Dylann Roof’s life was tragically and horribly corrupted by his racism. But he’s not an isolated case. White nationalism has been a strong and toxic presence in our nation from the very beginning, and the changing demographics of our country have intensified their fear and hatred. And at the heart of white nationalism’s hatred and violence is this belief that the “purity” of the white race in this nation is somehow being contaminated, or polluted, by all those people they consider inferior and unworthy: black and brown people, Asians, Jews, Muslims, people who are gay or transgender.
But in his unthinkable actions, the killing of a group of people who had shown him kindness, in a church, at a Bible study, the truth of Jesus’ words was plain to see: that the real contamination, the real pollution, came from the seeds of fear and hatred that had been planted and had taken root in his heart. Racism pollutes our world. Hatred pollutes our world. Fear pollutes our world. Violence pollutes our world. The Racial Integrity Act polluted our country for 43 years. Slavery and segregation and discrimination have polluted our country for as long as it’s been a country. All those things are evil, and the harm they have inflicted is incalculable. They must be denounced. And the source of all those things was the human heart.
But that’s where it gets tricky. Because as we denounce the very real evil proceeding from the heart of a young man gunning down peaceful men and women gathered for prayer and Bible study, or the ISIS-K bombing at the airport in Kabul, or any other of the many evils that surround us in this world it is so easy for us to feel a false sense of purity and self-righteousness in our denouncing. It is so very easy to take shelter in our horror and our disgust and our fear of the evil that is all around us. It is so easy to let ourselves be blind to the part we play ourselves in the pollution of God’s good world; so easy to get lost in our righteous indignation.
It is perilously easy, in the face of raw hatred and violence, to forget the truth that we are sinners too. John wrote in his first letter, “If we say we have no sin, we are fooling ourselves, and the truth is not in us….[in fact] If we say we have not sinned, we are calling God a liar, and his word is not in us.”
We are right to oppose the very real evil that we see every day, now more than ever. But the first evil we need to oppose, always, is the evil in our own hearts. Remember the really vivid parable Jesus told about the person trying to take a speck out of his brother’s eye when all the time there is a beam in his own eye? It’s only when we have confessed the hatred and violence in our own hearts that we can oppose and denounce the hatred or racism or any other evil we see in the world around us – always remembering to affirm that every human being was created in the image of God just the same as we are.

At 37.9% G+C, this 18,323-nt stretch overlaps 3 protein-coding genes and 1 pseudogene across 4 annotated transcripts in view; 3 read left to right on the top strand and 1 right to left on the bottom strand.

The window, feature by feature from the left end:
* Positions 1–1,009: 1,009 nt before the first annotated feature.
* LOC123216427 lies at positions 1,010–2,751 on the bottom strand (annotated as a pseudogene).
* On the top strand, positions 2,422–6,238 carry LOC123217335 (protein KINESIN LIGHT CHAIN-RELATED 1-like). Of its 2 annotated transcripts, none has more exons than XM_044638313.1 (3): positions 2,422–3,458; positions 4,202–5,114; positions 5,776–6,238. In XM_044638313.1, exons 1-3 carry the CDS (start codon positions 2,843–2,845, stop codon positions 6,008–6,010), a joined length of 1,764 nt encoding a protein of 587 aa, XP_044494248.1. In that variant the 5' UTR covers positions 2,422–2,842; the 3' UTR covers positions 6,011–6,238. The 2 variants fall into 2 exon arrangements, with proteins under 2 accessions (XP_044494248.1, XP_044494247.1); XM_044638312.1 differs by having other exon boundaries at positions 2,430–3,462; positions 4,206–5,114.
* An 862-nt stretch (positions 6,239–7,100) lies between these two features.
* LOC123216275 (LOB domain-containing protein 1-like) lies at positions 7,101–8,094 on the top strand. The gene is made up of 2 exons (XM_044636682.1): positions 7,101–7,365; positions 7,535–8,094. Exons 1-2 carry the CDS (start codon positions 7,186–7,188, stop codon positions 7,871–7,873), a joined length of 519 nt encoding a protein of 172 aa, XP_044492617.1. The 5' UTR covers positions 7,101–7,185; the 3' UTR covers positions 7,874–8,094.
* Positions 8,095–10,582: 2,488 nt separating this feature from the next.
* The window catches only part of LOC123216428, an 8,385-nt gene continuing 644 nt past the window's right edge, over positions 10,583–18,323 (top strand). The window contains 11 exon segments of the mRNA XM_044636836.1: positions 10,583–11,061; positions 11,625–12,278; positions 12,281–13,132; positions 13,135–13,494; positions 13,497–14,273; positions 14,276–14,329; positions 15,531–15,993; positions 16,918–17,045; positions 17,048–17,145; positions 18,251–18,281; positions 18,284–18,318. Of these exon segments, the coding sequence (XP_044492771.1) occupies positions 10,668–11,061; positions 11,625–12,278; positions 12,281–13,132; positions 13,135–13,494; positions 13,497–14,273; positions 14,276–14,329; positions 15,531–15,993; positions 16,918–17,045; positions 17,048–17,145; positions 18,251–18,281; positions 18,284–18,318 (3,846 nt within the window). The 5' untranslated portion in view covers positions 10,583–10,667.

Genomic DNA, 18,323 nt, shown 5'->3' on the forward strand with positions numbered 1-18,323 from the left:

Trying to keep ourselves pure by avoiding things outside of ourselves, whether that means condemning people who are different from us or hiding out in our “virtuous” lifestyle, that’s a lost cause. That’s what Jesus was telling people. We can’t keep ourselves pure by getting rid of the people we despise. We can’t keep ourselves pure by “washing our hands” of responsibility like Pontius Pilate. We can’t keep ourselves pure or righteous at all because the evil that pollutes God’s good and perfect world comes from us, from the inside, from our own hearts.
I could be the last person alive on this planet and there would still be sin in the world because I am a sinner. We condemn the evils of racism and hatred and injustice and violence that are polluting our world, but we do so as those who acknowledge that we also have polluted God’s good world with the hateful outpouring of our own sinful hearts. We are, all of us, utterly dependent on the grace and forgiveness of God.
I want to close with a prayer written by the Rev. Dr. Martin Luther King:
When our eyes do not see the gravity of racial justice,
Shake us from our slumber and open our eyes, O Lord.
When out of fear we are frozen into inaction,
Give us a spirit of bravery, O Lord.
When we try our best but say the wrong things,
Give us a spirit of humility, O Lord.
When the chaos of this dies down,
Give us a lasting spirit of solidarity, O Lord.
When it becomes easier to point fingers outwards,
Help us to examine our own hearts, O Lord.
God of truth, in your wisdom, Enlighten Us.
God of hope in your kindness, Heal Us.
Creator of All People, in your generosity, Guide Us.
Racism breaks your heart,
break our hearts for what breaks yours, O Lord.
Ever present God, you called us to be in relationship with one another and promised to dwell wherever two or three are gathered. In our community, we are many different people; we come from many different places, have many different cultures. Open our hearts that we may be bold in finding the riches of inclusion and the treasures of diversity among us. We pray in faith. Amen